As Jesus said in Mark 2:27, "The Sabbath was made for man, not man for the Sabbath." I don't see why it was wrong for the man to gather sticks, but it was okay for David, who "...entered the house of God and took and ate the bread of the Presence" on the Sabbath Day," (as Jesus says in Luke 6:3). Also, Jesus explains in Luke 6:6-11 that it is not wrong to do good on Sabbath.
ESV - 35 And the Lord said to Moses, "The man shall be put to death; all the congregation shall stone him with stones outside the camp.
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While the Torah (Law) does not say explicitly why he was stoned for seemingly just picking up sticks, we can make some inferences based on the context of the passage. The second half of Num. 15 details what to do in cases regarding unintentional sins, which are a category of sins called “shegagah” in Hebrew. The shegagah category refers to that which is a mistake, an oversight, or otherwise general accident based on negligence. God still counts the infraction as a sin, but his punishment is not as steep because the person probably meant to do well and simply missed the mark. Num. 15:27-28, “If one person sins unintentionally, he shall offer a female goat a year old for a sin offering. And the priest shall make atonement before the Lord for the person who makes a mistake, when he sins unintentionally, to make atonement for him, and he shall be forgiven.” Immediately following the unintentional sins section is a short warning about the opposite end of the sin category spectrum: sins of a high hand (in Hebrew “b’yad ramah”). Unlike accidental sins, this category describes the wrong intensions and rebellious nature of the person caught sinning. The Hebrew “b’yad ramah” is literally “of the hand raised up.” The imagery is that of a defiant person sinning and shaking their fist in the air in a gesture of “I defy you God! I dare you to punish me!” Num. 15:30-31, “But the person who does anything with a high hand, whether he is native or a sojourner, reviles the Lord, and that person shall be cut off from among his people. Because he has despised the word of the Lord and has broken his commandment, that person shall be utterly cut off; his iniquity shall be on him.” Notice the Torah extends forgiveness for the person who sins unintentionally but it does NOT prescribe any remedy for sins done defiantly. If caught, he can only repent and enter a plea bargain to reduce his sentence to an “unintentional” category hoping to remain in community. Also, recall that high-hand sinning carries a penalty of being “cut off,” which is being put outside the camp (exile), but willful desecration of the Sabbath has already been assigned the death penalty earlier in the Torah. What does this have to do with a man being stoned to death for picking up sticks on Sabbath? Because it is the immediate set of verses following the warning about sins of a high hand, context would tell us this man was probably not simply gathering wood. Perhaps the backstory that is missing from the text is that he was caught and warned quite a few times already about working on Sabbath, yet he repeatedly decided to gather sticks, with no regard for the Law of God. Perhaps he was defiant in his manner of gathering. Either way, God is within his rights to set an example for the rest by removing this (likely defiant) Sabbath violator from the community either by death or by exile. After all, God did the same thing in Acts 5:1-11 when Ananias and Sapphira lied to God/Holy Spirit about the money received for their plot of land. God made them into a valuable object lesson for the early Believing Community by striking these two dead. And this is post resurrection! I believe he is doing that here as well. Also, since Sabbath violation by gathering of sticks had not as of yet been clearly defined, those who found him did not know how to punish him (Ex. 31:14, 15 command that work shall not take place on Sabbath, but what constitutes “work”?). And was he merely defiant and deserved being put outside the camp (exiled), or was it willful Sabbath violation? In the end, he effectively receives both punishments, since he is stoned “outside the camp.” Even Moses and Aaron didn't know what type of punishment should be attached to his crime (Num. 15:33, 34), otherwise wouldn't they have simply cited Ex. 31:14, 15 and sentenced him to die? And if “yes,” how should he die? In the end God himself intervened directly and rendered the death penalty and explained how to do it.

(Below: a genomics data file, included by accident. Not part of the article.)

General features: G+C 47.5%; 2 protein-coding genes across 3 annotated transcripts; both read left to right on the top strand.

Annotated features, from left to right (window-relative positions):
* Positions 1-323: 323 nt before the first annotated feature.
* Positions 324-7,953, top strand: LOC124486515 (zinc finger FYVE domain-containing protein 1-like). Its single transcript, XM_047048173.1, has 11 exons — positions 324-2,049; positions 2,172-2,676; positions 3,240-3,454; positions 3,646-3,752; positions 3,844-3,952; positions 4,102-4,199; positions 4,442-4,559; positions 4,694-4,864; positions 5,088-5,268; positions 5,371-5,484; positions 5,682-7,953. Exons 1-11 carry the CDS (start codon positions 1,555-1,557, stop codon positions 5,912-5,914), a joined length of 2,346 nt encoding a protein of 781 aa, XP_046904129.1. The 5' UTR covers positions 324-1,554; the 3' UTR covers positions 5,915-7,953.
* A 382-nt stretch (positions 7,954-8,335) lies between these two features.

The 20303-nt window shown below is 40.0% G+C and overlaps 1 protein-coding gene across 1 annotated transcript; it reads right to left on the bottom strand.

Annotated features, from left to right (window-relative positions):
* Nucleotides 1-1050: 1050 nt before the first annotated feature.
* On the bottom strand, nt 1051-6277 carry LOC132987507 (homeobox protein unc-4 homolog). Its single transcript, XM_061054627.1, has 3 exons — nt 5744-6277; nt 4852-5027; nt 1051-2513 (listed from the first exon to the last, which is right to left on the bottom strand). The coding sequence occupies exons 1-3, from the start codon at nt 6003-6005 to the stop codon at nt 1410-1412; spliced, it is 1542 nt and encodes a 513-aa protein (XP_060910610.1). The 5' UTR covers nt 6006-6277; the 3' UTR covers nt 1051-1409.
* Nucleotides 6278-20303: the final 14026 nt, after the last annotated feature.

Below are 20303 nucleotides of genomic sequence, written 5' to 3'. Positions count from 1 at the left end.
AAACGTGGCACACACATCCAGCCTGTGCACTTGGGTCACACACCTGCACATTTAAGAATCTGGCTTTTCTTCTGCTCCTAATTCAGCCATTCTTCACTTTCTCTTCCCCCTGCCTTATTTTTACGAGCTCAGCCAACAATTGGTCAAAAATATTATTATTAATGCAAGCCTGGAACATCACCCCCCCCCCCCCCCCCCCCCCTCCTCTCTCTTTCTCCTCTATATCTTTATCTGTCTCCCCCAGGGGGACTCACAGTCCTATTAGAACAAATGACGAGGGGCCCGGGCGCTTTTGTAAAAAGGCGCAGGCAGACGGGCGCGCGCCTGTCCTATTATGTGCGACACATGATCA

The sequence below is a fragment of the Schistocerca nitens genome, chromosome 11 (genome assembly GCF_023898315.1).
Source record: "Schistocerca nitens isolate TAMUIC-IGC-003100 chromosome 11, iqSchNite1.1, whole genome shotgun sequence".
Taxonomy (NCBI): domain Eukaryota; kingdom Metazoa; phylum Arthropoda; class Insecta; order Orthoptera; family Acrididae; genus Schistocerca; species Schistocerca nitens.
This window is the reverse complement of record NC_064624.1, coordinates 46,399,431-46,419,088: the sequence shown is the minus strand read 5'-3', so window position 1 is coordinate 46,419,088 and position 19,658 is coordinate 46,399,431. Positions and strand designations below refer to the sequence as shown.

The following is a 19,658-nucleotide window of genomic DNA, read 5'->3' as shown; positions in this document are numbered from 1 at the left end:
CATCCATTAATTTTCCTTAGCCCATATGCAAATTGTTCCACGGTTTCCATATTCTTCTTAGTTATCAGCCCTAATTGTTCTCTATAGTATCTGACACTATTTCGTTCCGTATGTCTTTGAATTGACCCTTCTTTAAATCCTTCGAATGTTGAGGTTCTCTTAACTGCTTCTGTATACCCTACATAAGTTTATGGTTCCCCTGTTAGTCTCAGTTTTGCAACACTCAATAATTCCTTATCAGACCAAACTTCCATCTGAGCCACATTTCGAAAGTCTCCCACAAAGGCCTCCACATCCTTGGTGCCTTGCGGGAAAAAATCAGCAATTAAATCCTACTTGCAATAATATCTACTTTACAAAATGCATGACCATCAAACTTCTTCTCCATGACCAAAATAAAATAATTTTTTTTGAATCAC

(Quoting from the Got Questions.org article "How is Jesus our Sabbath rest") "God’s reaction to those who choose to reject His plan is seen in Numbers 15. A man was found gathering sticks on the Sabbath day, in spite of God’s plain commandment to cease from all labor on the Sabbath. This transgression was a known and willful sin, done with unblushing boldness in broad daylight, in open defiance of the divine authority. "And Jehovah said to Moses, ‘The man shall surely be put to death’" (v. 35). So it will be to all who reject God’s provision for our Sabbath rest in Christ." The man was not "doing good"; he was intentionally disobeying God's command.
The Sabbath was never intended to be applied so absolutely that it would take precedence over the necessities of daily life Mark 2:27 1. the man gathering sticks flagrantly does this "with a high hand" with open disdain for the will and work of God. 2. God chose not to punish David and his men who violated the Law to satisfy their hunger which is a necessity of life. Luke 6:3
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